From here on I was loving Borealis Drakkar. I found myself going faster, jumping higher, riding more aggressively than ever before in powder. I was reaching the bottom of off piste sections minutes before my friends who were on all mountain boards and would normally be about the same pace. It is a board that is made to ride fast and aggressively in powder.
The progressive rocker in the nose did a great job of keeping the tip of the Drakkar out of the snow and not once did I think about getting my weight on the back foot. A couple of times I landed jumps with my weight too far forward and was bracing for a tomahawk or two however the flex in the big nose of the Drakkar saved the day and I rode away having nailed a nice air, despite getting it wrong – but hey no one else knew!
I have since ridden the Drakkar again this time in waist deep powder in Alagna, Italy. However visibility was very poor and as such I struggled to get up enough speed for the Drakkar to show what it can do. In fact at slow speeds it is very hard to keep the Drakkar out of the snow, and once you are in getting the 163cm back out requires a lot of effort.
I think with the conditions I would have struggled with any board however a smaller board would have been easier to manoeuvre and less exhausting. When conditions meant I could get up some speed the Drakkar handled the very deep powder really well.
Off piste the Borealis Drakkar eco friendly freeride snowboard felt light, powerful, responsive, poppy and forgiving. It is made to ride fast. Friends commented that I was riding like I owned the mountain, I certainly felt like it.
Borealis Drakkar snowboard review: on the piste
The Drakkar is 163cm long however it has an effective edge the same as a 158, which according to charts is my ideal all mountain board length. However most of my recent riding had been on a the 154 Pathron Sensei which is a fairly narrow freestyle board that leans towards all mountain.
Although the Drakkar feels light under your feet the extra width and length were obvious to me when riding it on the piste. Initiating turns required more effort and to me it felt slightly cumbersome. Personally I don’t like riding the piste with a big set back stance, so I found it slightly awkward and it put too much pressure on my front foot. But these are personal preferences.
Putting personal preferences aside the Drakkar performed well on the piste. It has great edge hold due to the sidewaves which I can’t remember ever failing me. It feels solid when gunning it at speed and although at first I was worried about catching an edge (because it felt big) I never did. It cuts through crud like its not there, absorbs vibrations very well and feels solid as a house when ridden flat.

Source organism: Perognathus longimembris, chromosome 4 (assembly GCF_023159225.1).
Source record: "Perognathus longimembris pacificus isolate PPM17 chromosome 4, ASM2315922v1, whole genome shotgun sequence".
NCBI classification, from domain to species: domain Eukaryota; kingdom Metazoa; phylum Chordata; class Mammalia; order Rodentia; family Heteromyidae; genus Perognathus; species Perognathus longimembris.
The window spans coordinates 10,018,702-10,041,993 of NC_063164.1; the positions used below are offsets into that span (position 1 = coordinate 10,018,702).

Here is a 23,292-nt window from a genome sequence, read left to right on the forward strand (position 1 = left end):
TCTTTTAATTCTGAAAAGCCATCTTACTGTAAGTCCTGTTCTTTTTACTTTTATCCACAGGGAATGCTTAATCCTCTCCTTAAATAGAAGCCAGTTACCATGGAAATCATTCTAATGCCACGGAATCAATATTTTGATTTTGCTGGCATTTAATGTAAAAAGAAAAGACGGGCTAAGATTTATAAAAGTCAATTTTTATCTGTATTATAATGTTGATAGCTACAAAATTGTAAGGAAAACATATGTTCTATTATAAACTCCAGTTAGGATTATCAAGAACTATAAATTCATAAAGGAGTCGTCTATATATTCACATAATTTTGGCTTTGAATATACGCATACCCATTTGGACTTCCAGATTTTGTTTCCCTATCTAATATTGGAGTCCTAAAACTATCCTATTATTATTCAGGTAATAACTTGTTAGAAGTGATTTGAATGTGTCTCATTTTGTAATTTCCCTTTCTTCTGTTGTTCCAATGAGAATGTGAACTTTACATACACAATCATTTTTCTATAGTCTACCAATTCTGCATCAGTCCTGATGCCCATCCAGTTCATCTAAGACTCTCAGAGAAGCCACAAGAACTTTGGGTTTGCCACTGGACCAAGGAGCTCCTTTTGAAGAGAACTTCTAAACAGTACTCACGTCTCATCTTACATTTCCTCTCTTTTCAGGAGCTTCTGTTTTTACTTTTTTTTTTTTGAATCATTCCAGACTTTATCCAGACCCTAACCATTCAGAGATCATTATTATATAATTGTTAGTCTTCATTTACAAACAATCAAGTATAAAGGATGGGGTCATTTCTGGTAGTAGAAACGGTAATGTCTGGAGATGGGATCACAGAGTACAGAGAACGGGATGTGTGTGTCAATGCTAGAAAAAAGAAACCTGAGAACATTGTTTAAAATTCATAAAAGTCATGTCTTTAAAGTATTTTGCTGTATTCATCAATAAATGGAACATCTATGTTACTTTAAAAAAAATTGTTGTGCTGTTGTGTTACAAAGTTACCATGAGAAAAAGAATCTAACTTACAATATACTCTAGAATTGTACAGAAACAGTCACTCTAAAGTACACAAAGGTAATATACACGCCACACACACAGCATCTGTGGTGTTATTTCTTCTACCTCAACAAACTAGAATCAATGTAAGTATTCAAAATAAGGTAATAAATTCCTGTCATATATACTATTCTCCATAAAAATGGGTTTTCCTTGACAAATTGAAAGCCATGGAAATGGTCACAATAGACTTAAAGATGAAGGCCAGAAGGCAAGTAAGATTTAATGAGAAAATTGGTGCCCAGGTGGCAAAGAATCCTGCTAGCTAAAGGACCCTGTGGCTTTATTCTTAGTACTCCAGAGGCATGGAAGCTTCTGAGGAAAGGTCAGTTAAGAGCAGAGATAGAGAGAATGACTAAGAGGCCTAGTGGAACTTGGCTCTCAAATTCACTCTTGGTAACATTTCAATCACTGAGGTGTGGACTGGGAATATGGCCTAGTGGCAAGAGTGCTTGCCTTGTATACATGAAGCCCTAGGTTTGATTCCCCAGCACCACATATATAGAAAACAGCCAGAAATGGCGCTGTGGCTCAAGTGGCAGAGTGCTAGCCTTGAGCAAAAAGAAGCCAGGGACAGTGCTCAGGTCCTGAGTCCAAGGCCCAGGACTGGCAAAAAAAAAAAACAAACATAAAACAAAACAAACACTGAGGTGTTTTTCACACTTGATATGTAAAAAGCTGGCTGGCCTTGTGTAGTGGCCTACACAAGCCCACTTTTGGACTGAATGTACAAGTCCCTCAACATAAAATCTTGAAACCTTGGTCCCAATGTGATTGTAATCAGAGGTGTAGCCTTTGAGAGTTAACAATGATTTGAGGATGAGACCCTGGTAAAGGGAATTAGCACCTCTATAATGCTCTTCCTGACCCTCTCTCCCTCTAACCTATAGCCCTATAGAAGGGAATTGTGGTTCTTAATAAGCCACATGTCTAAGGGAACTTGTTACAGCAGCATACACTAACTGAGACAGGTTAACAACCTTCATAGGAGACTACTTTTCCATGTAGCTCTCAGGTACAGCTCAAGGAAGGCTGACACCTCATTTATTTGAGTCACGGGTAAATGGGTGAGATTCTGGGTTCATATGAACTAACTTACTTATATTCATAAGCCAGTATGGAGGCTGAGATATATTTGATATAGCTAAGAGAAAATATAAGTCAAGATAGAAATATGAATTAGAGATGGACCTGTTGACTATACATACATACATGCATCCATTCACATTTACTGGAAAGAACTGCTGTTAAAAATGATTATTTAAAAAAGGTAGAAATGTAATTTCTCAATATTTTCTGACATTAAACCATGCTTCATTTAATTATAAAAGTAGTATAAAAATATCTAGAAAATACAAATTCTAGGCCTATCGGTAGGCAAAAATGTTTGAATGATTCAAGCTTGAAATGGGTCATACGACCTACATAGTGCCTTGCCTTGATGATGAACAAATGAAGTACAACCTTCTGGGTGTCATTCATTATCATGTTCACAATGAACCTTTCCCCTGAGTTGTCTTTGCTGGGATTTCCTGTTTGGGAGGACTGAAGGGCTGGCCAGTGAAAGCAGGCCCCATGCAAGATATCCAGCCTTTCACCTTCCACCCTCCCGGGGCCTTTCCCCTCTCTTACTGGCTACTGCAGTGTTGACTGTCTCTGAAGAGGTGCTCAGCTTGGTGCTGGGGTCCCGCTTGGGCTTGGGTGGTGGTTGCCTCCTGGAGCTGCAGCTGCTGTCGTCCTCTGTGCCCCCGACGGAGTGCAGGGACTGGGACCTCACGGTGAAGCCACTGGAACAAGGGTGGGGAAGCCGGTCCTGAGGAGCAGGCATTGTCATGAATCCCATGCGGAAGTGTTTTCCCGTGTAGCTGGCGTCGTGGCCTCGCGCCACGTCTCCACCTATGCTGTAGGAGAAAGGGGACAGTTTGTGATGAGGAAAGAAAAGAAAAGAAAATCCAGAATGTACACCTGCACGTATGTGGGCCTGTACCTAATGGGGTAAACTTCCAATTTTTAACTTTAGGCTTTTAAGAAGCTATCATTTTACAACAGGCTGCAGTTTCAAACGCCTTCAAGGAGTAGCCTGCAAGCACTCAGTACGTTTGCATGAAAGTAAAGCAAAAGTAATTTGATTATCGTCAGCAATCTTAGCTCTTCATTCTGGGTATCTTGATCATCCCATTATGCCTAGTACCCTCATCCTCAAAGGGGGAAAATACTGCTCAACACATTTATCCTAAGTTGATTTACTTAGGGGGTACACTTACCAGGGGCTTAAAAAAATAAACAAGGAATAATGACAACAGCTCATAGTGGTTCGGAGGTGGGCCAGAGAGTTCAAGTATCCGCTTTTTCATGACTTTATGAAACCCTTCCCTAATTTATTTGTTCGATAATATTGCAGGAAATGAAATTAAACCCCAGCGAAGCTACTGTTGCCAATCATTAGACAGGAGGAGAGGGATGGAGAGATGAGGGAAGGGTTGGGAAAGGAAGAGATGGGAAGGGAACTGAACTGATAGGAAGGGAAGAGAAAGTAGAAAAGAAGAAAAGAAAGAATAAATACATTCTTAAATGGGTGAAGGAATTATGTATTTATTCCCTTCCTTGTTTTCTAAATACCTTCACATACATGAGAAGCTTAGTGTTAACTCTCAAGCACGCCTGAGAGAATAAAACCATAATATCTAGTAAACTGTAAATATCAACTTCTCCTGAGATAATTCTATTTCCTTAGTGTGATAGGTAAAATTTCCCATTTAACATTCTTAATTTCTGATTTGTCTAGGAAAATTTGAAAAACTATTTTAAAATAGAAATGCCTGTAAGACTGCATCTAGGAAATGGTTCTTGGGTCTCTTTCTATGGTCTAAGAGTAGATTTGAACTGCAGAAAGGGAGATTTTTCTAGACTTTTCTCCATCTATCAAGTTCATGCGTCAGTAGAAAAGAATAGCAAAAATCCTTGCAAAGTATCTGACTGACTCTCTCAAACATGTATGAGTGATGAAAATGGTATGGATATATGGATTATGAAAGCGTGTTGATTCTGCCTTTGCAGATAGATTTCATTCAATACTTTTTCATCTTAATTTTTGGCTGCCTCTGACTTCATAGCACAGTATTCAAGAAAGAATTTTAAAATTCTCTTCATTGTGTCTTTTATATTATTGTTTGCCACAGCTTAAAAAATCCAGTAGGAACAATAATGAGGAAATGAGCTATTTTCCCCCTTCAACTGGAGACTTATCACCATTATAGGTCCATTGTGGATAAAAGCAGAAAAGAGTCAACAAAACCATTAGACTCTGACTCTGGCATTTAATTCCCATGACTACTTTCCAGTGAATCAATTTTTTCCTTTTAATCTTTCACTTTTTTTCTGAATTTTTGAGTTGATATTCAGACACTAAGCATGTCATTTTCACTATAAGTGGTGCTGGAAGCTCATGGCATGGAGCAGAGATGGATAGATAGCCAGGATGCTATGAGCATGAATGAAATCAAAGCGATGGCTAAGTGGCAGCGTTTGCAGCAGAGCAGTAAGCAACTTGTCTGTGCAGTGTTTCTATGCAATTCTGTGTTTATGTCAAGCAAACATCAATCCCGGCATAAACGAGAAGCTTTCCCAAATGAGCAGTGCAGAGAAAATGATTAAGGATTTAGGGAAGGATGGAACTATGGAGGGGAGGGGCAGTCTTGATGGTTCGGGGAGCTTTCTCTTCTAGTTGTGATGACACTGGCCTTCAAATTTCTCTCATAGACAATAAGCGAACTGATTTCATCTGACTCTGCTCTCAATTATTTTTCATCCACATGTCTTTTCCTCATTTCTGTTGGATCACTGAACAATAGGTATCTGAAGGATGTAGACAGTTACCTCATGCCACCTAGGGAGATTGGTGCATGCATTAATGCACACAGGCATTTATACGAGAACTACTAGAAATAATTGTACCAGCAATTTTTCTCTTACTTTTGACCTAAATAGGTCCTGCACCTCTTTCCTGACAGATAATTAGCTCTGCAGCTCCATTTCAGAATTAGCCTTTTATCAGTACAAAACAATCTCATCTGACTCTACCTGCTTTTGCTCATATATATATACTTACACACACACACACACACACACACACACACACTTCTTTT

On piste I feel it is better ridden fast and aggressively as once you start going slow it becomes harder to turn. However as a freeride snowboard that you use on the piste, to get to the off piste, it does the job very well.
Borealis Drakkar snowboard review: Conclusions
I hit a lot of rocks when riding off piste in Les 2 Alpes. The good news is Drakkar ploughed through them however the bad news is I damaged the board. Being honest in this Borealis Drakkar snowboard review I have to mention that the base took quite a beating.
The technician who patched it up said the base is not the highest quality they have worked on. I asked Ben Hall the Borealis founder about this, he said the base material is DuraSurf™ 4001 which is tough, widely used in the industry and considered an average sintered base material. So lets put the damage down to the speed I was going and the amount of rocks I hit! The good news is next year Borealis will be using an ISO7500 sintered base, which is the best available, and will make the Drakkar even better.
To conclude, like Sir Bruce Forsyth (in his heyday) the Drakkar (when in its off piste element) is light on your feet, responsive and nimble. It comes into its own when ridden fast and aggressively. It probably won’t last as long as Sir Bruce Forsyth (little will) but unlike the regular cringing while watching Sir Brucey riding the Drakkar will make you smile from ear to ear.
The Borealis Drakkar eco friendly freeride snowboard means I can ride powder harder, faster, bigger and better than ever. For that reason it is now my board of choice when there is fresh snow to play in.